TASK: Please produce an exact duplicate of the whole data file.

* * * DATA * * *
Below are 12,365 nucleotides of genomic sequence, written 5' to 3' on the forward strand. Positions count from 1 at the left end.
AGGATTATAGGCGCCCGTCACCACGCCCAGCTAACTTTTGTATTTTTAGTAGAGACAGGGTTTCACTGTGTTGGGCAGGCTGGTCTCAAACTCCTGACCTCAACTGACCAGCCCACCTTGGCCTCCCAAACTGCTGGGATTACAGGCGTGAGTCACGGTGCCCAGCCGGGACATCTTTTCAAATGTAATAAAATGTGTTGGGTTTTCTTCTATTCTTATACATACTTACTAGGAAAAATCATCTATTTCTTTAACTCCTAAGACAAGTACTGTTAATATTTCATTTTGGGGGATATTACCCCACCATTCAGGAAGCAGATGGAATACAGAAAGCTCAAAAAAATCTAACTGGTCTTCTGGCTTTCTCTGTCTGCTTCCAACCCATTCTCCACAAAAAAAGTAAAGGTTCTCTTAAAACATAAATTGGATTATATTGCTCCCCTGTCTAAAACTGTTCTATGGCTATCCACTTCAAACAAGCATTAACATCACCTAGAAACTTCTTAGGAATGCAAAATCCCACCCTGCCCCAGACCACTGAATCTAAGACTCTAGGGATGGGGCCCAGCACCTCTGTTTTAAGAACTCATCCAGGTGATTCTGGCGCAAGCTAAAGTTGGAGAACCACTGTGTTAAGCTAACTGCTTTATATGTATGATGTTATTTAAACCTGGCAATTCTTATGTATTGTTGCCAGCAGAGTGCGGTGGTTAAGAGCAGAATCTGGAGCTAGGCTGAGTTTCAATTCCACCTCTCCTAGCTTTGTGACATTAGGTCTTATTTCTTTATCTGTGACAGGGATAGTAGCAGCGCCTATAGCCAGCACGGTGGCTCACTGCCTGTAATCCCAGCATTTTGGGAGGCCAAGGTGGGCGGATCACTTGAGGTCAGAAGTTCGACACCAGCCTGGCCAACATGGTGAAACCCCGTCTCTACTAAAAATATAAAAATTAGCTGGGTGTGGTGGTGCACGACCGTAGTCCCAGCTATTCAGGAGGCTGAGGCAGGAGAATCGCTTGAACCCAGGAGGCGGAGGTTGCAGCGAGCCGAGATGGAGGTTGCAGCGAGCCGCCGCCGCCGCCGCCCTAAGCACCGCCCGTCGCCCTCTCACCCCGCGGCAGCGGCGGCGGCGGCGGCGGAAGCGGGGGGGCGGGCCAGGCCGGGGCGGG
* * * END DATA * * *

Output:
Below are 12,365 nucleotides of genomic sequence, written 5' to 3' on the forward strand. Positions count from 1 at the left end.
AGGATTATAGGCGCCCGTCACCACGCCCAGCTAACTTTTGTATTTTTAGTAGAGACAGGGTTTCACTGTGTTGGGCAGGCTGGTCTCAAACTCCTGACCTCAACTGACCAGCCCACCTTGGCCTCCCAAACTGCTGGGATTACAGGCGTGAGTCACGGTGCCCAGCCGGGACATCTTTTCAAATGTAATAAAATGTGTTGGGTTTTCTTCTATTCTTATACATACTTACTAGGAAAAATCATCTATTTCTTTAACTCCTAAGACAAGTACTGTTAATATTTCATTTTGGGGGATATTACCCCACCATTCAGGAAGCAGATGGAATACAGAAAGCTCAAAAAAATCTAACTGGTCTTCTGGCTTTCTCTGTCTGCTTCCAACCCATTCTCCACAAAAAAAGTAAAGGTTCTCTTAAAACATAAATTGGATTATATTGCTCCCCTGTCTAAAACTGTTCTATGGCTATCCACTTCAAACAAGCATTAACATCACCTAGAAACTTCTTAGGAATGCAAAATCCCACCCTGCCCCAGACCACTGAATCTAAGACTCTAGGGATGGGGCCCAGCACCTCTGTTTTAAGAACTCATCCAGGTGATTCTGGCGCAAGCTAAAGTTGGAGAACCACTGTGTTAAGCTAACTGCTTTATATGTATGATGTTATTTAAACCTGGCAATTCTTATGTATTGTTGCCAGCAGAGTGCGGTGGTTAAGAGCAGAATCTGGAGCTAGGCTGAGTTTCAATTCCACCTCTCCTAGCTTTGTGACATTAGGTCTTATTTCTTTATCTGTGACAGGGATAGTAGCAGCGCCTATAGCCAGCACGGTGGCTCACTGCCTGTAATCCCAGCATTTTGGGAGGCCAAGGTGGGCGGATCACTTGAGGTCAGAAGTTCGACACCAGCCTGGCCAACATGGTGAAACCCCGTCTCTACTAAAAATATAAAAATTAGCTGGGTGTGGTGGTGCACGACCGTAGTCCCAGCTATTCAGGAGGCTGAGGCAGGAGAATCGCTTGAACCCAGGAGGCGGAGGTTGCAGCGAGCCGAGATGGAGGTTGCAGCGAGCCGCCGCCGCCGCCGCCCTAAGCACCGCCCGTCGCCCTCTCACCCCGCGGCAGCGGCGGCGGCGGCGGCGGAAGCGGGGGGGCGGGCCAGGCCGGGGCGGG